That’s not to say there weren’t some true highlights like when the players built up and dropped out of “Fall Apart,” leaving Brandi’s voice lingering on its own or when the strings supported the harmonies of “I Will” as the horns sounded their responses in the chorus.
Moving over the the piano for “Before It Breaks,” Carlile humbled herself in front of the symphony by saying, “To this day, I don’t know what key it’s in. You guys do. You’re real musicians.” As glorious as this song is, I wanted heart-wrenching swells to really make it sing. (I did not get them.) Other songs felt smaller than they should have, as well, but more appropriately so. The light touch of the woodwinds and brass were not necessarily out of place on “Shadow on the Wall” nor were the lilting trills and delicate strings of “Cannonball.” Finally, “100” brought what seemed like the first use of tympani the whole evening along with some nice low-end brass and a big rock ending. My sidekick noticed, too: “That was the best one yet.”
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Back on piano for the mesmerizing “That Wasn’t Me,” Brandi enthused that the Nashville Symphony was “maybe the best symphony in the country.” So USE them. Let them loose. “The Story” would be the perfect number to do so. After a solo acoustic first verse, the orchestra did, indeed, sneak in and make its presence known. Still, would it kill you guys to throw in some cymbal swells or tympani rolls? Apparently not missing those flourishes like I was, the audience jumped to their feet in appreciation. A similar formula was applied to “Pride and Joy” — acoustic start before the twins join in and the orchestra seals the deal with a big closing section. But I have to ask… why use stomp boxes when, yet again, the percussionists are just sitting there waiting (probably itching) to play? To be fair, one guy did do a couple of bumps on the bass drum that I would have missed had I not been watching him.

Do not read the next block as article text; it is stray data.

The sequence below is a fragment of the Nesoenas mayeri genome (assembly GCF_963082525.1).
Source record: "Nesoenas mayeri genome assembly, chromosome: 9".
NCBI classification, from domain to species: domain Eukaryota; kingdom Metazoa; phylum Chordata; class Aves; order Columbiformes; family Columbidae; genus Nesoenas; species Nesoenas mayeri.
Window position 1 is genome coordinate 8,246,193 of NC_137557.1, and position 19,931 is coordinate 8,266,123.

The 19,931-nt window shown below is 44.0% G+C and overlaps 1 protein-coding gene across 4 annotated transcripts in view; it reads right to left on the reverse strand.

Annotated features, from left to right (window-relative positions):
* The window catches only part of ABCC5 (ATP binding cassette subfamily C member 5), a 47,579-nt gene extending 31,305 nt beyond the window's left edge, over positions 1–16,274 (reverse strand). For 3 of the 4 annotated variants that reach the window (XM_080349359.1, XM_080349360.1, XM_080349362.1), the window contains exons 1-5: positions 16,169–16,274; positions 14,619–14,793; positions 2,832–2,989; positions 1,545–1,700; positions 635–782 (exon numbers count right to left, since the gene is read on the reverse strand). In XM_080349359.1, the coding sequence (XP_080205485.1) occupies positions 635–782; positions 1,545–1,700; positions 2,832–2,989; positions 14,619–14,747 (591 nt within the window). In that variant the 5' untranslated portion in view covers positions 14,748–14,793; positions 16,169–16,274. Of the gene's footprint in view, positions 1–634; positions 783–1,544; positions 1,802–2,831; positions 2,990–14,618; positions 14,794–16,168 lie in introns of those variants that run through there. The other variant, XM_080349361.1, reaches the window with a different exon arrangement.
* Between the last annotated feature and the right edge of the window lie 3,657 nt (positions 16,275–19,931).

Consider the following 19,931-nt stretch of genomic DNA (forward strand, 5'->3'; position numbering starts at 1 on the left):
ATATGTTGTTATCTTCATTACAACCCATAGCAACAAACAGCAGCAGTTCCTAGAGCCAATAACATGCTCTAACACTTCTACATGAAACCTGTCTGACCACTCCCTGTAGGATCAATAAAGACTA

Trading the twins for her sister, Tiffany, Carlile eased into an acoustic reading of Jane Siberry’s thoroughly haunting “Calling All Angels,” which she dedicated to her new baby daughter, Evangeline. While it’s impossible to match the original, the sisters Carlile did a nice job.
For the final performance of the evening, Brandi turned to Leonard Cohen’s most oft-covered masterpiece, “Hallelujah.” It seemed natural and right for the harp to swoop in and play off Brandi’s voice, but it seemed like a missed opportunity to not have the rest of the orchestra play off the lyrics: “It goes like this — the fourth, the fifth, the minor fall, the major lift.” Nothing. Instead, the strings merely echoed Carlile in the chorus. Things came more alive in the interlude as the horns rose up over the strings before leaving Brandi to sing the hell out of the remaining verses. Another standing ovation ensued, and rightfully so.
Brandi Carlile is a fantastic talent and a beguiling entertainer, so even a somewhat flawed performance by her is still better than the overwhelming majority of live music experiences I wade through. Sidekick? “She’s amazing.”
This article originally appeared on No Depression.